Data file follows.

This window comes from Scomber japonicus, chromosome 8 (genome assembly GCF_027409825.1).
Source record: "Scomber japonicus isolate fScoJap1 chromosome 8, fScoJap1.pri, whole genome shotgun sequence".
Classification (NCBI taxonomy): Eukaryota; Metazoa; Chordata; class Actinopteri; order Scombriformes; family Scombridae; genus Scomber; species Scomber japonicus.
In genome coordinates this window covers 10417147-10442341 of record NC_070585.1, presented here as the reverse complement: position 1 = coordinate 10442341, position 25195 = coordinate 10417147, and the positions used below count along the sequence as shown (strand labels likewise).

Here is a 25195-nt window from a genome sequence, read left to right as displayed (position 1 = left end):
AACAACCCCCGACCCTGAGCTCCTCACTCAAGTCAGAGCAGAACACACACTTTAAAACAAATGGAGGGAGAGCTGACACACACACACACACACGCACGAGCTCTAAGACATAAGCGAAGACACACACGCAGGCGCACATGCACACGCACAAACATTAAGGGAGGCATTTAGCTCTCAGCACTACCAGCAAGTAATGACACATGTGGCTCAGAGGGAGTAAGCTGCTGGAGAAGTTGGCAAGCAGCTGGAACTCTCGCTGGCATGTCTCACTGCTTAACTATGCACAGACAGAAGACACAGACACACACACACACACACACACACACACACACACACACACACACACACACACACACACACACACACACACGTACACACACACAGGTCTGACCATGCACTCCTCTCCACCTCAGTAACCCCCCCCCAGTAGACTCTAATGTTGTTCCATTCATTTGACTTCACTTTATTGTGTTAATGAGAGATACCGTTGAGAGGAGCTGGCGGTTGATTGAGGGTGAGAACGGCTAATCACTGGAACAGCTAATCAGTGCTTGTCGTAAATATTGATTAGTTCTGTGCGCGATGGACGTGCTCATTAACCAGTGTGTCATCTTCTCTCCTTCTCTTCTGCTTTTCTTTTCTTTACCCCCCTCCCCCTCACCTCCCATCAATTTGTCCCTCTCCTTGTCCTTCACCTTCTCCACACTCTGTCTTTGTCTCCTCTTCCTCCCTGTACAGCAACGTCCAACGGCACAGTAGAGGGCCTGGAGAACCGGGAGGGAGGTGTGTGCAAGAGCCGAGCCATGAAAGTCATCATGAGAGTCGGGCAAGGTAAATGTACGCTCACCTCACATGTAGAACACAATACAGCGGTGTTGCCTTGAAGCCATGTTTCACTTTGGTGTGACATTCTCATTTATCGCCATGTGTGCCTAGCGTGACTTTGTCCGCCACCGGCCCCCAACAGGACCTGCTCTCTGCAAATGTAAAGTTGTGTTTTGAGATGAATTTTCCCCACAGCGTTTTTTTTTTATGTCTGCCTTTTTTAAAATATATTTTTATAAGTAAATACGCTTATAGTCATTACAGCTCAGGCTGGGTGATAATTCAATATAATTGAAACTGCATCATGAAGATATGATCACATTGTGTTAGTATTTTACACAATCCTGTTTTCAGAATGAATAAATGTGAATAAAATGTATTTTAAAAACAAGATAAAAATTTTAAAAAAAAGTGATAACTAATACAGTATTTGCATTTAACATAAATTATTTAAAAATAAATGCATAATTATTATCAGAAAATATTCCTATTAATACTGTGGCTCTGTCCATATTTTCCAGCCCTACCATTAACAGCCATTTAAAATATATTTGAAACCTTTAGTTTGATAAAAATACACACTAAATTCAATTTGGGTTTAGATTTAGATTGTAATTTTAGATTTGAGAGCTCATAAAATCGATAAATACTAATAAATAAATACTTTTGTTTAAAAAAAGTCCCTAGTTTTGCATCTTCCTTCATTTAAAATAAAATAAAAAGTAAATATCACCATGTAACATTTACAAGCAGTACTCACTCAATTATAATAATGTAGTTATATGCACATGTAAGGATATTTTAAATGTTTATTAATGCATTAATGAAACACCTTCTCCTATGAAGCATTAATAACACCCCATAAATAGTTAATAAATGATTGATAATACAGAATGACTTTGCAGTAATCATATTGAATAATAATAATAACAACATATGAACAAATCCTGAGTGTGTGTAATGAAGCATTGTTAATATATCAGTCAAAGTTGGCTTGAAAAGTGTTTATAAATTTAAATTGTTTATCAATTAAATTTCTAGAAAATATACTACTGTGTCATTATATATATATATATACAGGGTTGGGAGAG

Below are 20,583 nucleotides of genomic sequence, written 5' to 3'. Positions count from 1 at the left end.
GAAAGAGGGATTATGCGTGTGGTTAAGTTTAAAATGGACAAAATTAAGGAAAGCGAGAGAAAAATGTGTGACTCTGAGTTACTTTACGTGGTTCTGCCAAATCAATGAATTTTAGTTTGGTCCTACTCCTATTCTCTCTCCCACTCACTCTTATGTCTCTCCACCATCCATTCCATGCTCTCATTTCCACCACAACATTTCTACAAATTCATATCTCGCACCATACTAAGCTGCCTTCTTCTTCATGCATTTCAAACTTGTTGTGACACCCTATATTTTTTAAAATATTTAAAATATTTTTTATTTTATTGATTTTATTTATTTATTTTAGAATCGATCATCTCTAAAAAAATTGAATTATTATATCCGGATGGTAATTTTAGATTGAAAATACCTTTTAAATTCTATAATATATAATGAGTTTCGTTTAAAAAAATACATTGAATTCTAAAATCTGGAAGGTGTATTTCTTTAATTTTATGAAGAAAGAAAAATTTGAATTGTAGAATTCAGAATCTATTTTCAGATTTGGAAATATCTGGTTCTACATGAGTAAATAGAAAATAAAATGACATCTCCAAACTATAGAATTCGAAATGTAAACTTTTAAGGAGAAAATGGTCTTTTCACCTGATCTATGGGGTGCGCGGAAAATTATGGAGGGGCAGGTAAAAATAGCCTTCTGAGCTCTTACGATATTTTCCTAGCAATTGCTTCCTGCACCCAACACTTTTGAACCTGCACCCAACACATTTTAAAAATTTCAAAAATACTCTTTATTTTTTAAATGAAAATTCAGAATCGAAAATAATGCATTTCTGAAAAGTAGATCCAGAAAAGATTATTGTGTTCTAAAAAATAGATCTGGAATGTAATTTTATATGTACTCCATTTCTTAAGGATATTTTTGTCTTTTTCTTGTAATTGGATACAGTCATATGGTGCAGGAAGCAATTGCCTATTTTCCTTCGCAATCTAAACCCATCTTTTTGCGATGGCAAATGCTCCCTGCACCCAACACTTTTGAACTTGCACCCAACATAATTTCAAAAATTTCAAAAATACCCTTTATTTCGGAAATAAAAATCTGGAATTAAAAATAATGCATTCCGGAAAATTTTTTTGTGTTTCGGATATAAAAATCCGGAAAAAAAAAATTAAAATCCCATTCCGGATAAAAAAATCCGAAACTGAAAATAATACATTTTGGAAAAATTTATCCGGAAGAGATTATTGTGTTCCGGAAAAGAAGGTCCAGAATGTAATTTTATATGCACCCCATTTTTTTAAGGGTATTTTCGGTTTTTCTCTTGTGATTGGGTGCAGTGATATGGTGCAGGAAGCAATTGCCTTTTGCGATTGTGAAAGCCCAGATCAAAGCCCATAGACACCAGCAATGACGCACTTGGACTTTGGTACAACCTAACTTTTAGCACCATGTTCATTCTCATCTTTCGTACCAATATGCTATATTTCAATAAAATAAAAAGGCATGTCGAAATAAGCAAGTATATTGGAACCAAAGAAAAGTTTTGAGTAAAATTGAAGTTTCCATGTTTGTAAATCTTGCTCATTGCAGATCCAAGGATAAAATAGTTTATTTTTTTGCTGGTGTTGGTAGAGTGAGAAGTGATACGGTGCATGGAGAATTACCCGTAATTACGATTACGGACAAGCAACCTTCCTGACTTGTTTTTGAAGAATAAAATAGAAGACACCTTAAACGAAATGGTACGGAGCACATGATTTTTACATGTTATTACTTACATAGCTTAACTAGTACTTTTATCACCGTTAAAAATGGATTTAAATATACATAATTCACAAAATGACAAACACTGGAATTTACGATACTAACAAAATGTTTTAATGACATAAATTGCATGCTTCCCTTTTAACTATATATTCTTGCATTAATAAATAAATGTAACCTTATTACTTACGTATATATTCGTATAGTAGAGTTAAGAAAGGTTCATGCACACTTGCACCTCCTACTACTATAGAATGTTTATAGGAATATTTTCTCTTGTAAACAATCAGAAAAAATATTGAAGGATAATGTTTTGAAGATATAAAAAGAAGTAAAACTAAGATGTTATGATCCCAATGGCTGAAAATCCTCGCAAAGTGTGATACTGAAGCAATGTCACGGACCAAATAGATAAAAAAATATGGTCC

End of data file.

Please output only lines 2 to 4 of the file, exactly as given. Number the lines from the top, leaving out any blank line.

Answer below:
Source record: "Scomber japonicus isolate fScoJap1 chromosome 8, fScoJap1.pri, whole genome shotgun sequence".
Classification (NCBI taxonomy): Eukaryota; Metazoa; Chordata; class Actinopteri; order Scombriformes; family Scombridae; genus Scomber; species Scomber japonicus.
In genome coordinates this window covers 10417147-10442341 of record NC_070585.1, presented here as the reverse complement: position 1 = coordinate 10442341, position 25195 = coordinate 10417147, and the positions used below count along the sequence as shown (strand labels likewise).